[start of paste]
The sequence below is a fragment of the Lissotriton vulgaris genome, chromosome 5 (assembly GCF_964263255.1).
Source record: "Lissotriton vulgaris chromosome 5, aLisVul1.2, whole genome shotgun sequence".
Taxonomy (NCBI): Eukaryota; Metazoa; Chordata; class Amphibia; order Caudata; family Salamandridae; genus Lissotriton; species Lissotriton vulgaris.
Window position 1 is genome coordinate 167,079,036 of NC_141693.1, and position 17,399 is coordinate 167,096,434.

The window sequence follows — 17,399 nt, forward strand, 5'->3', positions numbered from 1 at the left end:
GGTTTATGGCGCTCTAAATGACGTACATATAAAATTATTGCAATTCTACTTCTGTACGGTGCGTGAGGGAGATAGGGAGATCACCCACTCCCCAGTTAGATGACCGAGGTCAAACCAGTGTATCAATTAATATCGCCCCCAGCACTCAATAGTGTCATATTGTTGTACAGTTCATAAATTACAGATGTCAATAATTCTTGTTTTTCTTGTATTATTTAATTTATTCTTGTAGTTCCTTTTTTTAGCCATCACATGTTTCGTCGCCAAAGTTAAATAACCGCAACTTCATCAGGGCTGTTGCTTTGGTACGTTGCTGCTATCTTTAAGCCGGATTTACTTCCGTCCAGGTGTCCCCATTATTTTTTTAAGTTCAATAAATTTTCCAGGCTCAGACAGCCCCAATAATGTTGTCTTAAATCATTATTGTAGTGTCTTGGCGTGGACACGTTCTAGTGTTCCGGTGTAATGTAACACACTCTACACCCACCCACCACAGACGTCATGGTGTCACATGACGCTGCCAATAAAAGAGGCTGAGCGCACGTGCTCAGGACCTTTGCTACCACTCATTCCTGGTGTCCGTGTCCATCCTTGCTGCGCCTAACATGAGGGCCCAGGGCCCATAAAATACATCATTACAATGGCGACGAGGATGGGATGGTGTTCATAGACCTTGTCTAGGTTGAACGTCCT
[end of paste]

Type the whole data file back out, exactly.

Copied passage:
The sequence below is a fragment of the Lissotriton vulgaris genome, chromosome 5 (assembly GCF_964263255.1).
Source record: "Lissotriton vulgaris chromosome 5, aLisVul1.2, whole genome shotgun sequence".
Taxonomy (NCBI): Eukaryota; Metazoa; Chordata; class Amphibia; order Caudata; family Salamandridae; genus Lissotriton; species Lissotriton vulgaris.
Window position 1 is genome coordinate 167,079,036 of NC_141693.1, and position 17,399 is coordinate 167,096,434.

The window sequence follows — 17,399 nt, forward strand, 5'->3', positions numbered from 1 at the left end:
GGTTTATGGCGCTCTAAATGACGTACATATAAAATTATTGCAATTCTACTTCTGTACGGTGCGTGAGGGAGATAGGGAGATCACCCACTCCCCAGTTAGATGACCGAGGTCAAACCAGTGTATCAATTAATATCGCCCCCAGCACTCAATAGTGTCATATTGTTGTACAGTTCATAAATTACAGATGTCAATAATTCTTGTTTTTCTTGTATTATTTAATTTATTCTTGTAGTTCCTTTTTTTAGCCATCACATGTTTCGTCGCCAAAGTTAAATAACCGCAACTTCATCAGGGCTGTTGCTTTGGTACGTTGCTGCTATCTTTAAGCCGGATTTACTTCCGTCCAGGTGTCCCCATTATTTTTTTAAGTTCAATAAATTTTCCAGGCTCAGACAGCCCCAATAATGTTGTCTTAAATCATTATTGTAGTGTCTTGGCGTGGACACGTTCTAGTGTTCCGGTGTAATGTAACACACTCTACACCCACCCACCACAGACGTCATGGTGTCACATGACGCTGCCAATAAAAGAGGCTGAGCGCACGTGCTCAGGACCTTTGCTACCACTCATTCCTGGTGTCCGTGTCCATCCTTGCTGCGCCTAACATGAGGGCCCAGGGCCCATAAAATACATCATTACAATGGCGACGAGGATGGGATGGTGTTCATAGACCTTGTCTAGGTTGAACGTCCT